NCAA Shows Incredible Lack Of Leadership In New NIL Policy

The NCAA has passed the buck on the name, image, likeness debate raging among college athletes
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Stop me if you've heard this before, but the NCAA has shown an incredible lack of leadership and common sense. Yeah, I know, what's new, right?

The NCAA has adopted a new "policy" regarding name, image and likeness legislation that is set to go in effect on July 1. I use the term policy loosely, because the "policy" is basically them saying to colleges, "this is your problem!"

The only uniform nature of the policy is the uniformity with which the NCAA has avoided doing anything about it at all.

Here is that policy:

  • Individuals can engage in NIL activities that are consistent with the law of the state where the school is located. Colleges and universities are responsible for determining whether those activities are consistent with state law.
  • College athletes who attend a school in a state without an NIL law can engage in this type of activity without violating NCAA rules related to name, image and likeness.
  • Individuals can use a professional services provider for NIL activities.
  • Student-athletes should report NIL activities consistent with state law or school and conference requirements to their school.

Different states can have different laws, which means different rules for different colleges. I mean, what could go wrong there? The release had the audacity to use the term "fairness and integrity" in their release, and also referred to their "policy" as providing "clarity." They clarified that they are doing nothing.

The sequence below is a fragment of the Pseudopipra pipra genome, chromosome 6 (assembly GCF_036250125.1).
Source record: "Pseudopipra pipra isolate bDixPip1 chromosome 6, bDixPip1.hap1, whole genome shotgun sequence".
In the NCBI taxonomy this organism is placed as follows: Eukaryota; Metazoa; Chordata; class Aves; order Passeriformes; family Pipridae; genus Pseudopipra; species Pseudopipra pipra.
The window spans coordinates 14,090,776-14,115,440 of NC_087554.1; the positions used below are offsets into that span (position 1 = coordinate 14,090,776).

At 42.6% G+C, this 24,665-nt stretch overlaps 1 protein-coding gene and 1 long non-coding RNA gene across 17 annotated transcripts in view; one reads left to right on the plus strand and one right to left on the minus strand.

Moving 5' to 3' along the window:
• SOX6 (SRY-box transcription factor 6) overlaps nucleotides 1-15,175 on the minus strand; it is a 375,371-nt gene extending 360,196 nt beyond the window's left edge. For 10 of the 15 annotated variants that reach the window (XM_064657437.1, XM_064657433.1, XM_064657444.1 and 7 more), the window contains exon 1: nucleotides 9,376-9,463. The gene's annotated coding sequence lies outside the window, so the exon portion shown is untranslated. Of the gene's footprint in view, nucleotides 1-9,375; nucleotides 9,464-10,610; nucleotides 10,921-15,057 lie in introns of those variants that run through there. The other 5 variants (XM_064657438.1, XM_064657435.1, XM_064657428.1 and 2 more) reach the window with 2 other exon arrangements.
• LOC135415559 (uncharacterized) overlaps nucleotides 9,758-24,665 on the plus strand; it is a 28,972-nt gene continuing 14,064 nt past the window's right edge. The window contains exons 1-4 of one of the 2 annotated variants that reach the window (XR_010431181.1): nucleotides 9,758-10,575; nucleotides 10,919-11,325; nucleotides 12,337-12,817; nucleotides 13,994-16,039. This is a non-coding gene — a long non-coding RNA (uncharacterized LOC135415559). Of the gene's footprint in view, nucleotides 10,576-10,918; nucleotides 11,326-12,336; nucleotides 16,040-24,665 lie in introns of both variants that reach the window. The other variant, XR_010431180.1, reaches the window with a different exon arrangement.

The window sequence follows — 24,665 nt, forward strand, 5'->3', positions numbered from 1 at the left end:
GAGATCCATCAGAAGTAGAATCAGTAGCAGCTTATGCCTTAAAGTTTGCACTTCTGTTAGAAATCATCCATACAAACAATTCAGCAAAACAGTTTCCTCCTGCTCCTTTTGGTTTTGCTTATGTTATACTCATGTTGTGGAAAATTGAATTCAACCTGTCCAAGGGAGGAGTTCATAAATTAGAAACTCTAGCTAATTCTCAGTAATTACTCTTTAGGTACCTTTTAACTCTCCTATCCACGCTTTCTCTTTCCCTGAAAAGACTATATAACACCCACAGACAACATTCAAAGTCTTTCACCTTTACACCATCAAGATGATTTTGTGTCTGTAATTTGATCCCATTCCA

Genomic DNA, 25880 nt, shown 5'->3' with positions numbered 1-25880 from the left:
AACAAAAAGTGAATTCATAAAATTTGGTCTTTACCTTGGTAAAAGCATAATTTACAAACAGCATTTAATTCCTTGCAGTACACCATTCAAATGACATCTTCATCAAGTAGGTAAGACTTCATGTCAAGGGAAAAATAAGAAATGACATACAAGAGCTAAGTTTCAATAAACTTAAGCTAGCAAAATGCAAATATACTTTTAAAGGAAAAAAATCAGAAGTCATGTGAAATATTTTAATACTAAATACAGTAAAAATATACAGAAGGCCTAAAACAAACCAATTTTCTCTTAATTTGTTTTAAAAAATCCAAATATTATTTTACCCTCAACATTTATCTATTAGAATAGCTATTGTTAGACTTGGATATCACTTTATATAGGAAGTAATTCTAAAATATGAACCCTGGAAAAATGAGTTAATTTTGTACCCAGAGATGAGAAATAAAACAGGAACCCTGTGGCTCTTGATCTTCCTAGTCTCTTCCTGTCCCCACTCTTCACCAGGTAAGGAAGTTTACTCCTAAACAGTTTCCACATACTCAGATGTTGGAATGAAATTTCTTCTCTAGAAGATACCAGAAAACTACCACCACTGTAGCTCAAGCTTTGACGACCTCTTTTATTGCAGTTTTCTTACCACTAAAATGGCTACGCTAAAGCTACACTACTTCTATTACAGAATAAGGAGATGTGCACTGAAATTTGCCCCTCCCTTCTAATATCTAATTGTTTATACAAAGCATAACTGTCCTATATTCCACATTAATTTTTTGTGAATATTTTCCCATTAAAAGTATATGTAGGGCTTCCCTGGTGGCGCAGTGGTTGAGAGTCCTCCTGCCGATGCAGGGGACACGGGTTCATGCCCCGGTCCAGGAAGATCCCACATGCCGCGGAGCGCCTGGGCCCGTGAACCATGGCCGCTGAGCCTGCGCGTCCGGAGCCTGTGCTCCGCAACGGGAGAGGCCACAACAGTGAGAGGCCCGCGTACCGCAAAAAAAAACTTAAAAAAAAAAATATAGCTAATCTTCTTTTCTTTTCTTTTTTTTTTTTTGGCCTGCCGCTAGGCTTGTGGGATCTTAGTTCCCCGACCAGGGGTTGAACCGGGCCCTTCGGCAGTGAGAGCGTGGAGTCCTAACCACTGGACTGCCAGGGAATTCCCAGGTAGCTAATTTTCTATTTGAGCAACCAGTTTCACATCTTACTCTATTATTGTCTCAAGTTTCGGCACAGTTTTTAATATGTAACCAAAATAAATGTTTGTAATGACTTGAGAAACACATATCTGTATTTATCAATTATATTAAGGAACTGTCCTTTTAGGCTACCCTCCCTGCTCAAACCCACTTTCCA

Just so we are clear, I have no problem with players being able to make money off their name, image or likeness. In fact, I support it if it's done correctly. I've said for years how frustrated I am walking into the Notre Dame Bookstore and seeing jerseys with player's numbers on them that were being sold at a very expensive rate. That is true across the country and it's not unique to Notre Dame, of course.

I know, I know, there weren't any names on the jerseys, but it isn't a coincidence that the numbers available in the store were those of the top players on the current team. We've seen the NCAA punish players for making money on things that had nothing to do with football. 

My issue is the complete lack of guidance the NCAA is providing. I shouldn't be surprised by the NCAA doing something cowardly, without thought or lacking in common sense, but once again I find myself surprised by it.

The NCAA needs to lead in this instance, and once again it refuses to do so. What protections are there for young people in regards to making sure they aren't doing business with someone looking to take advantage of them. To make sure they understand the dos and don'ts in regards to getting into business with another entity or person. To make sure they are getting fair rates for the service they are providing, and to make sure this doesn't turn into just a way for schools that are already engaged in shady business are able to just up the ante in a borderline legal manner.

I can't wait to read the articles by those in the media pushing for this change about how players are getting taken advantage of, or how more players are seeing their academic work suffer due to their "obligations" in this department. The utter lack of leadership on so many levels has been maddening and infuriating.

Hopefully universities will work quickly and work hard to make sure they are creating departments within the athletics programs that help facilitate these types of deals. That should allow schools to give some level of protection for players, assuming the schools don't also look to take advantage of the players looking to cash in on their name, image or likeness.

This can be done right and done in a way that benefits all involved, but what are the odds the NCAA is part of that solution?

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